Perennially on the edge of the distinguished “T14” list of top law schools, the University of Texas School of Law is one of the more prominent legal institutions in the South. Unsurprisingly, Texas Law grads have occupied important roles within the Lone Star State, including Steve Adler, the mayor of Austin; Harriet Murphy, the first African American woman appointed to a regular judgeship in Texas; and John B. Connally Jr., former Texas governor and US secretary of the treasury.
To house its award-winning Advocacy Program, Texas Law built a large, fully functional courtroom featuring judicial chambers, jury rooms, conference rooms, teaching courtrooms, and video review rooms. The school’s moot court teams have brought home 12 national titles.
If you go to Texas Law, be ready to incorporate “Hook ‘em” into your vocabulary, as pride in the university and its hometown, Austin, runs deep. Texas student life is inextricably linked to the city, which is one of the fastest growing in the country and is known for its vibrant arts and culinary scene. The majority of students elect to live off campus, many in neighborhoods that are within walking distance of the school.
Each entering class at Texas Law consists of approximately 300 students. First-year students enroll in a required foundational curriculum and do not have elective options. Upper-class students are eligible for elective classes and also must complete the “Criminal Procedure,” “Capital Punishment,” or “Advanced Constitutional Law” course, along with the “Professional Responsibility” course, a writing seminar, and six hours of experiential learning.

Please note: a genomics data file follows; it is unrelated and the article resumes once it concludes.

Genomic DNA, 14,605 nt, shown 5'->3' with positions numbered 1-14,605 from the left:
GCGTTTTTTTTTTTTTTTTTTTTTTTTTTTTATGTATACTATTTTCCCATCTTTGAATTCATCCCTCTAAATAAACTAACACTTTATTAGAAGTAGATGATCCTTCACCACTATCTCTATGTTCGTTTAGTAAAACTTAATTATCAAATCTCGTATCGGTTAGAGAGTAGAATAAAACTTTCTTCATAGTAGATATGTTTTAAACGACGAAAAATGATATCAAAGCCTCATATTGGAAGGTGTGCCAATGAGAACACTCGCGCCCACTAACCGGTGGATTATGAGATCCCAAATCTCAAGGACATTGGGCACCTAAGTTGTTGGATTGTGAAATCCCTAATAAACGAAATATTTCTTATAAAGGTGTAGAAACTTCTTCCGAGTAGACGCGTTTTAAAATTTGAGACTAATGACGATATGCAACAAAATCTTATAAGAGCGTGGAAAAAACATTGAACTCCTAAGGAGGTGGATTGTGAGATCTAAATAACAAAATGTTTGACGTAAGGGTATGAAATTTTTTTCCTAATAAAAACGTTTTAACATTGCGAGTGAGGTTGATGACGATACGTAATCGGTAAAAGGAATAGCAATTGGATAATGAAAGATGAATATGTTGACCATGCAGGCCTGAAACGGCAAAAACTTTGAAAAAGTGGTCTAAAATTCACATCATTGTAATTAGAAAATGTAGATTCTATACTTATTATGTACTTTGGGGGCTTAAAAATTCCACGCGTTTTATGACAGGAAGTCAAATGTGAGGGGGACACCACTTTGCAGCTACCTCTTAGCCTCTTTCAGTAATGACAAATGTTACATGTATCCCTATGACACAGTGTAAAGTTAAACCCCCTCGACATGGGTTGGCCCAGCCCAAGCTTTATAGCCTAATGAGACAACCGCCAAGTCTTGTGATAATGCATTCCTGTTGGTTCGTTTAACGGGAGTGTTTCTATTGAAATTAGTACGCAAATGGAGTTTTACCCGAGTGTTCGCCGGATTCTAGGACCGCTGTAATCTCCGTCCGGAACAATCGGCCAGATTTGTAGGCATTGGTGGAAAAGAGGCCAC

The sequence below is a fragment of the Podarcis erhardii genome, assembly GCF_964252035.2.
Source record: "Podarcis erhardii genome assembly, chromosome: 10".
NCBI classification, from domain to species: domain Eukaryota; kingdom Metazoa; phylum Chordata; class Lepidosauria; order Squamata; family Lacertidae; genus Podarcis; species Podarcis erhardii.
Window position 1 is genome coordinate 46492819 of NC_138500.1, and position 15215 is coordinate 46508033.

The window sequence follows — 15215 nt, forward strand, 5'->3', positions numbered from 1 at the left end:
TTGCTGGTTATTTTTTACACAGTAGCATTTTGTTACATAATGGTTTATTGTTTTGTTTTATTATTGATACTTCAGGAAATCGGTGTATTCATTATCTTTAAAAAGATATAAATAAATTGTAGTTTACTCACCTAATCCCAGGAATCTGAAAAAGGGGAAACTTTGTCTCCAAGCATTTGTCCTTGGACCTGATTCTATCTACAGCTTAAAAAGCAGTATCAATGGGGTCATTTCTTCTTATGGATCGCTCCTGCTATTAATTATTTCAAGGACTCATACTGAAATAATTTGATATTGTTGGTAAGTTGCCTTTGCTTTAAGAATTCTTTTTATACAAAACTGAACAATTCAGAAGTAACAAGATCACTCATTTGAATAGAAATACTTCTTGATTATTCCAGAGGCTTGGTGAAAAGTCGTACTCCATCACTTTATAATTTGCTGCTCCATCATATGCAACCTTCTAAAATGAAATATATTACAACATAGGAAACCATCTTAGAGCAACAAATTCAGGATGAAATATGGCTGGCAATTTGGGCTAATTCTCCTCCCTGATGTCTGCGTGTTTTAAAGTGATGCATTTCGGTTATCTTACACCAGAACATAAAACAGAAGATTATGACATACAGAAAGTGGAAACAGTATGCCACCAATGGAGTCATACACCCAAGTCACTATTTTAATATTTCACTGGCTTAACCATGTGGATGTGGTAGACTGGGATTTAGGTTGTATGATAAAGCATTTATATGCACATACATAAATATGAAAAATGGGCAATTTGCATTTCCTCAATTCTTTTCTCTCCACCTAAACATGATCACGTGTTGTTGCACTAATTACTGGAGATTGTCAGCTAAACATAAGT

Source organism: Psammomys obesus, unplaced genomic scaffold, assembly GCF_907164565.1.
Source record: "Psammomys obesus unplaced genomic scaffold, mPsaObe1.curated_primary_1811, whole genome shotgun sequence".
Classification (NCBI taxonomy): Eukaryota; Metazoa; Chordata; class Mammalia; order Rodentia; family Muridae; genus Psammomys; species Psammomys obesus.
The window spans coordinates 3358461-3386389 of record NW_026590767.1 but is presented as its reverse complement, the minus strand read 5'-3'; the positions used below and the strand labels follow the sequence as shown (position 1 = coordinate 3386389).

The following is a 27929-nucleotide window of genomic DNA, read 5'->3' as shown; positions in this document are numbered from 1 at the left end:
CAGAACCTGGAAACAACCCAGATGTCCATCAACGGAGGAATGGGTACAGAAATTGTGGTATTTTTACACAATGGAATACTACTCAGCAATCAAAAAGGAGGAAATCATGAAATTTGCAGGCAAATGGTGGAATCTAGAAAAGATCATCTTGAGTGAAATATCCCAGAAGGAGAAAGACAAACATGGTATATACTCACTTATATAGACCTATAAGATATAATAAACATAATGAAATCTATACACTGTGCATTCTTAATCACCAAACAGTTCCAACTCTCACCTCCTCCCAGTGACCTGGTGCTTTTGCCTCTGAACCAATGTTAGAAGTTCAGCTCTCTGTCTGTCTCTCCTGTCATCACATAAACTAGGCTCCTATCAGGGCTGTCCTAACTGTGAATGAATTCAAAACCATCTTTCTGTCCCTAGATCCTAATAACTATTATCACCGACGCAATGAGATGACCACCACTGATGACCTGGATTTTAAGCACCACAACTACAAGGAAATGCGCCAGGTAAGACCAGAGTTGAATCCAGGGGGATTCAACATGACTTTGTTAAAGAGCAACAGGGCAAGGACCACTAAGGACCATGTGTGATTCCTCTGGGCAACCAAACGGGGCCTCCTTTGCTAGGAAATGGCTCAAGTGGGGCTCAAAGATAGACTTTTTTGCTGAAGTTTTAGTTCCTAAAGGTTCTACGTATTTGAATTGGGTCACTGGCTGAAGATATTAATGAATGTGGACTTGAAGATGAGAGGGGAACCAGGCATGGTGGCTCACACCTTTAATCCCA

Texas Law offers dual degrees with several different graduate school programs at the university. Students can obtain one of nine dual degrees including a JD/Master of Arts in Latin American Studies; JD/Master of Arts in Russian, East European, and Eurasian Studies; JD/Master of Science in Community and Regional Planning; and JD/Master of Science in Social Work. To be admitted into any of the dual-degree programs, students must apply to both schools independently. Texas Law also offers JD/PhD programs with majors in philosophy and government. In addition, a combined-degree program enables students to earn both a JD from Texas Law and a Licenciatura en Derecho from the Instituto Tecnológico Autónomo de México.
Third-year students interested in a more global experience can spend a semester abroad at a law school in such countries as England, Italy, Netherlands, Argentina, Mexico, and Brazil.
Texas Law follows an alpha grading system and does not rank its students.
Clinical and Experiential Learning
Upper-class students at Texas Law must complete at least six hours of experiential learning. Students can enroll in the 15 clinics offered at the law school, including the Capital Punishment Clinic, Transnational Worker Rights Clinic, and Domestic Violence Clinic. Each clinic requires students to complete both courses and casework and is graded on a pass/fail basis.
Internships allow students to earn credit while working at different sites, including at US Attorney offices, in various courts, and in the Texas Legislature. Texas Law also has a nationally recognized Advocacy Program, which encompasses a variety of courses in advocacy techniques and sponsors mock trial teams.
Class Profile (Class of 2023)
Class Size: 295
Average Age: 24
Students of Color: 30%
Median LSAT: 169
Median GPA: 3.80
Career Placement (Class of 2020)
- Law Firms: 60.339%
- Judicial Clerkships: 15.932%
- Public Interest: 11.864%
- Government: 7.797%
- Business and Industry: 4.068%